Branches and trades[edit]

A Tornado WSO of No. 12 Squadron

The majority of the members of the RAF serve in support roles on the ground.

Reserves[edit]

Specialist training and education[edit]

The Royal Air Force operates several units and centres for the provision of non-generic training and education. These include the Royal Air Force Leadership Centre and the Royal Air Force Centre for Air Power Studies, both based at RAF Cranwell, and the Air Warfare Centre, based at RAF Waddington and RAF Cranwell. NCO training and developmental courses occur at RAF Halton and officer courses occur at the Joint Services Command and Staff College at Shrivenham.

Aircraft[edit]

British military aircraft designations generally comprise a type name followed by a mark number which includes an alphabetical rôle prefix. For example, the Tornado F3 is designated as a fighter by the 'F', and is the third variant of the type to be produced.

Strike, attack and offensive support aircraft[edit]

The mainstay of the offensive support fleet are the six squadrons of Tornado GR4s.[39] These supersonic aircraft can carry a wide range of weaponry, including Storm Shadow cruise missiles, laser-guided bombs and the ALARM anti-radar missile. Since June 2008, the Eurofighter Typhoon FGR4 has also been capable of being deployed operationally in the air-to-ground role.[40]

The RAF has five operational Tornado units, with 9 Squadron, 31 Squadron and 2 Squadron based at RAF Marham. RAF Lossiemouth is home to No. 12 Squadron RAF with 617 Squadron 'Dambusters' and the reserve 15 Squadron.

The Tornado was previously supplemented by the Harrier GR7/GR9 in the strike and close air support roles, and to counter enemy air defences. The Harrier fleet was withdrawn in December 2010 following the Strategic Defence and Security Review; the Tornado GR4 is due to retire in 2019 and be replaced by the Eurofighter Typhoon and F-35 Lightning II.[41][42]

Eurofighter Typhoon FGR4 
Tornado GR4 

Air defence and airborne early warning aircraft[edit]

The Eurofighter Typhoon F2/FGR4 is the RAF's only air defence fighter aircraft, with a total of six squadrons based across RAF Leuchars and RAF Coningsby,[43] following the retirement of the Panavia Tornado F3 in late March 2011.[44] Their task is to defend UK airspace. In October 2007 it was announced that MoD Boscombe Down, RNAS Culdrose and RAF Marham would also be used as Quick Reaction Alert bases from early 2008, offering around-the-clock fighter coverage for the South and South West of UK airspace when a direct threat has been identified.[45]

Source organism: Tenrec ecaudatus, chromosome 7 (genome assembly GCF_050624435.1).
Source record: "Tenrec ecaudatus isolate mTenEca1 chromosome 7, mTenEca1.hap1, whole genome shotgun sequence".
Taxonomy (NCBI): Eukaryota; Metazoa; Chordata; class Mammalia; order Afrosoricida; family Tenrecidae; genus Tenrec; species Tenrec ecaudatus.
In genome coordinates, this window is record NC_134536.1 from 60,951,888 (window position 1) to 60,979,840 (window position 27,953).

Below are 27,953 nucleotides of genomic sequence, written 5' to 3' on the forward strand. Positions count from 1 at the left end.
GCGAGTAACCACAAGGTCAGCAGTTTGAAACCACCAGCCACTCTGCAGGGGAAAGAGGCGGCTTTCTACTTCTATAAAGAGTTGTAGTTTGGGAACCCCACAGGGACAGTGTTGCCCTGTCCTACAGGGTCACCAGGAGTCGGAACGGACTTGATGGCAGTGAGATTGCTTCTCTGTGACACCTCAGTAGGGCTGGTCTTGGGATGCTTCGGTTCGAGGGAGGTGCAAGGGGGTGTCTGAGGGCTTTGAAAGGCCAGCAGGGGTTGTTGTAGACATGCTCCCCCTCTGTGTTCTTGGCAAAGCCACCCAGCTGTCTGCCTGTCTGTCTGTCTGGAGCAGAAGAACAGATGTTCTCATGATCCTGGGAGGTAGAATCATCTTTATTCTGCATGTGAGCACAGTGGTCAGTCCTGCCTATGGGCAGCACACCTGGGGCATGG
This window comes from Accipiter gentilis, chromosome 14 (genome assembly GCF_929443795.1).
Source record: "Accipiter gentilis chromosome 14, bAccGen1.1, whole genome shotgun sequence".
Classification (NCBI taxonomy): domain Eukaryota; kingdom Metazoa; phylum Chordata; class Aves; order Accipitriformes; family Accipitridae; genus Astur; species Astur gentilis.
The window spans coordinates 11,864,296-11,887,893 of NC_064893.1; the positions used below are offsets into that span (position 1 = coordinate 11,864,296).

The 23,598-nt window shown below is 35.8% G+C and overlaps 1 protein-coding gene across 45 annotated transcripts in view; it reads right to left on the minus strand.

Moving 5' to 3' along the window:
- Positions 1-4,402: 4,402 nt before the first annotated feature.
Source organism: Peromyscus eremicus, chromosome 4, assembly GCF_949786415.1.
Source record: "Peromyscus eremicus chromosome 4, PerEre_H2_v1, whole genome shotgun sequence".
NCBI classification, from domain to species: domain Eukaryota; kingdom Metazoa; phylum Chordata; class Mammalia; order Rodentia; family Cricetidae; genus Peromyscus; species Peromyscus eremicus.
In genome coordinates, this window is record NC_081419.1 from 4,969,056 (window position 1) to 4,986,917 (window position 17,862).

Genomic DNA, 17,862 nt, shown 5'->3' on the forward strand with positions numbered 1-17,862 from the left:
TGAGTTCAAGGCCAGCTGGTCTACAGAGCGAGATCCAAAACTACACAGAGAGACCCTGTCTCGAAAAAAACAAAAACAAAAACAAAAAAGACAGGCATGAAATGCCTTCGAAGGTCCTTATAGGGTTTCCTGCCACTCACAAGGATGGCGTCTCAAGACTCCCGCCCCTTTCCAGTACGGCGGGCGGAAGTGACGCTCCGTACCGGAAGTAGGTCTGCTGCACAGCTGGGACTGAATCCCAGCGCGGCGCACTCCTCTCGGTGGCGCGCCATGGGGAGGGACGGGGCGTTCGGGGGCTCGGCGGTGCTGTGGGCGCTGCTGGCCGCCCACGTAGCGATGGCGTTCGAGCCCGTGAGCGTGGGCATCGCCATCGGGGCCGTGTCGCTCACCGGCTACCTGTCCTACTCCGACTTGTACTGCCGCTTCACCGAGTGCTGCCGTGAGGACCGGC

The RAF has four front-line and two reserve Typhoon units; 3 Squadron, 11 Squadron, 17 Squadron (Operational Evaluation Unit) and 29 Squadron (Operational Conversion Unit) based at RAF Coningsby, with 6 Squadron and 1 Squadron based at RAF Leuchars.[43]

The Sentry AEW1, based at RAF Waddington, provides airborne early warning to detect incoming enemy aircraft and to co-ordinate the aerial battlefield.

Eurofighter Typhoon F2 

Reconnaissance aircraft[edit]

The Tornado GR4A is fitted with cameras and sensors in the visual, infra-red and radar ranges of the spectrum.[46]

The Sentinel R1 (also known as ASTOR – Airborne STand-Off Radar) provides a ground radar-surveillance platform based on the Bombardier Global Express long range business jet. These were supplemented in 2009 by four Beechcraft Shadow R1 aircraft equipped for the ISTAR role over Afghanistan.[47]

Ten MQ-9 Reaper Unmanned aerial vehicles have been purchased to support operations in Iraq and Afghanistan. They are operated by No. 39 Squadron RAF based at Creech Air Force Base and 13 Squadron at RAF Waddington.[48]

Three Britten-Norman Islanders are operated by the Station Flight of RAF Northolt, involved in "photographic mapping and light communications roles".[49]

Support helicopters[edit]